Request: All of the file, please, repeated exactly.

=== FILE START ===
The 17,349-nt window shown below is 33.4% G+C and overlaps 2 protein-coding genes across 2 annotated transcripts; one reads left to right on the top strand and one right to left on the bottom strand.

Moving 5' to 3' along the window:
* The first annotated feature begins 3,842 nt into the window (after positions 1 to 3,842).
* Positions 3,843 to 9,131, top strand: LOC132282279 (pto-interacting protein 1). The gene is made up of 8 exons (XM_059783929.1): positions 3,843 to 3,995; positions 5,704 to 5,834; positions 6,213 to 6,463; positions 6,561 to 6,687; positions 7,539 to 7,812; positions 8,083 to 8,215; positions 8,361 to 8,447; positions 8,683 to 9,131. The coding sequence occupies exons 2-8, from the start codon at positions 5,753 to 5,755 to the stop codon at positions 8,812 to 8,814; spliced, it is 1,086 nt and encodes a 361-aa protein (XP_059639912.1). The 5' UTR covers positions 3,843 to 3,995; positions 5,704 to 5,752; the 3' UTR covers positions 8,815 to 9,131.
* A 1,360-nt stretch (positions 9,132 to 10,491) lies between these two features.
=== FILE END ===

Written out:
The 17,349-nt window shown below is 33.4% G+C and overlaps 2 protein-coding genes across 2 annotated transcripts; one reads left to right on the top strand and one right to left on the bottom strand.

Moving 5' to 3' along the window:
* The first annotated feature begins 3,842 nt into the window (after positions 1 to 3,842).
* Positions 3,843 to 9,131, top strand: LOC132282279 (pto-interacting protein 1). The gene is made up of 8 exons (XM_059783929.1): positions 3,843 to 3,995; positions 5,704 to 5,834; positions 6,213 to 6,463; positions 6,561 to 6,687; positions 7,539 to 7,812; positions 8,083 to 8,215; positions 8,361 to 8,447; positions 8,683 to 9,131. The coding sequence occupies exons 2-8, from the start codon at positions 5,753 to 5,755 to the stop codon at positions 8,812 to 8,814; spliced, it is 1,086 nt and encodes a 361-aa protein (XP_059639912.1). The 5' UTR covers positions 3,843 to 3,995; positions 5,704 to 5,752; the 3' UTR covers positions 8,815 to 9,131.
* A 1,360-nt stretch (positions 9,132 to 10,491) lies between these two features.